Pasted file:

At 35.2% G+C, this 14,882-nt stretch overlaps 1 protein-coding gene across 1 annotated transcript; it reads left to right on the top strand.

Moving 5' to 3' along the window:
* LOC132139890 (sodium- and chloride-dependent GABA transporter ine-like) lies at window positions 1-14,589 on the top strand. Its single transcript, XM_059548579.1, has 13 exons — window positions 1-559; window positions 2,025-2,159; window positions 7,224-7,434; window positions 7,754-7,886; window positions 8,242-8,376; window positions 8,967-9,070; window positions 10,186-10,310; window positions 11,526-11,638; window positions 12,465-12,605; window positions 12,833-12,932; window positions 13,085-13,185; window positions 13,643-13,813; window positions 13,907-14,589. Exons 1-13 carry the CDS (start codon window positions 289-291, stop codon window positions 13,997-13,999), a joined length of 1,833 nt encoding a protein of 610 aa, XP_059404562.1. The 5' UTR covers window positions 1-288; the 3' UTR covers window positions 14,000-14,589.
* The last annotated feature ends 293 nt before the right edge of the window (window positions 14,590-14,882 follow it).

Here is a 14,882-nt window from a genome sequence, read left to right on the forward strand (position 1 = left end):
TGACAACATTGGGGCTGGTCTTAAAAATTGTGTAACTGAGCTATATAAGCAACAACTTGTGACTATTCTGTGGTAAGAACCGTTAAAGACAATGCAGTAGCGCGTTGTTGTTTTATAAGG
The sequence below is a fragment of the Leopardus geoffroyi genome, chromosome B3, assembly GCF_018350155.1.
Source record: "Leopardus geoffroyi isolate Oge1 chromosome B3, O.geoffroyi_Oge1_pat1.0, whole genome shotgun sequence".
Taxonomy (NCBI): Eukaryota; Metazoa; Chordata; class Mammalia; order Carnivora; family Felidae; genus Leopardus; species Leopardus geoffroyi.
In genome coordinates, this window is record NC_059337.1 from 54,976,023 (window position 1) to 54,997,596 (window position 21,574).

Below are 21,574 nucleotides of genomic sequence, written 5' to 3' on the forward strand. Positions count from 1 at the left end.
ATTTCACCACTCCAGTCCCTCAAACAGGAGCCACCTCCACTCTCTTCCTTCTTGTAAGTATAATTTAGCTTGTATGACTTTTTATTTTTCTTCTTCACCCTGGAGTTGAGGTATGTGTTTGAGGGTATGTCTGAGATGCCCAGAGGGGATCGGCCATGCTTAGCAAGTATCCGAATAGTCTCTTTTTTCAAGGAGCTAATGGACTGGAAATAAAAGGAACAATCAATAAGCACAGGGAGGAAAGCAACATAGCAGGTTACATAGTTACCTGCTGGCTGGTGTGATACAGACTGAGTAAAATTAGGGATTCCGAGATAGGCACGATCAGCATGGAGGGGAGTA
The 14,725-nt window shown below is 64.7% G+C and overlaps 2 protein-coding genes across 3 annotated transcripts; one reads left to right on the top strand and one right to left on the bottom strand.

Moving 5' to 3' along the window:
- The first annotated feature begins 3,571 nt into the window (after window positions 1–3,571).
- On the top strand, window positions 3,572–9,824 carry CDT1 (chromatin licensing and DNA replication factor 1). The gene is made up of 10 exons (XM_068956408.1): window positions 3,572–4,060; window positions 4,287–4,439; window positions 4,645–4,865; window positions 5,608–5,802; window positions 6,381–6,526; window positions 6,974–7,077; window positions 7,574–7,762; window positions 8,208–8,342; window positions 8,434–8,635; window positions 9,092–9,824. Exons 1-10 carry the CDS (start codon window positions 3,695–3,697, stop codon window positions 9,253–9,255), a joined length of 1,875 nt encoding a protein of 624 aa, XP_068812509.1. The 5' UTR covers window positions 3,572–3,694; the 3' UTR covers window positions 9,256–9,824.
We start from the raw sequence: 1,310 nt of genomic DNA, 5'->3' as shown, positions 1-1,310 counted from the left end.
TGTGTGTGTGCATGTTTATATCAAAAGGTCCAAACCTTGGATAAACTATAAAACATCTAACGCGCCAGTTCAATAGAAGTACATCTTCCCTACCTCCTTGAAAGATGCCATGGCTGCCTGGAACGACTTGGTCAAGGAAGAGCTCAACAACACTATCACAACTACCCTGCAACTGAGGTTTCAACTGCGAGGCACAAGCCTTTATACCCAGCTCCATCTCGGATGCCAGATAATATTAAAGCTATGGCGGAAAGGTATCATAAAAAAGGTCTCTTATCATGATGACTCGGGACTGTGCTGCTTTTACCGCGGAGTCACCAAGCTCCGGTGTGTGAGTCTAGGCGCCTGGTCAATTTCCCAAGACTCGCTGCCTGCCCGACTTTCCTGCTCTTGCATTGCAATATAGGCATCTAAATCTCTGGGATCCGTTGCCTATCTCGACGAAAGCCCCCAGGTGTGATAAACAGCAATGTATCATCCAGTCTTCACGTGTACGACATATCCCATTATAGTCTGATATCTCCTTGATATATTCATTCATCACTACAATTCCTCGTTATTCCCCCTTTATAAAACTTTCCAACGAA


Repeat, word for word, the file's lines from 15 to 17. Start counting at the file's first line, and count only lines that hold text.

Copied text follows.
- The first annotated feature begins 3,571 nt into the window (after window positions 1–3,571).
- On the top strand, window positions 3,572–9,824 carry CDT1 (chromatin licensing and DNA replication factor 1). The gene is made up of 10 exons (XM_068956408.1): window positions 3,572–4,060; window positions 4,287–4,439; window positions 4,645–4,865; window positions 5,608–5,802; window positions 6,381–6,526; window positions 6,974–7,077; window positions 7,574–7,762; window positions 8,208–8,342; window positions 8,434–8,635; window positions 9,092–9,824. Exons 1-10 carry the CDS (start codon window positions 3,695–3,697, stop codon window positions 9,253–9,255), a joined length of 1,875 nt encoding a protein of 624 aa, XP_068812509.1. The 5' UTR covers window positions 3,572–3,694; the 3' UTR covers window positions 9,256–9,824.
We start from the raw sequence: 1,310 nt of genomic DNA, 5'->3' as shown, positions 1-1,310 counted from the left end.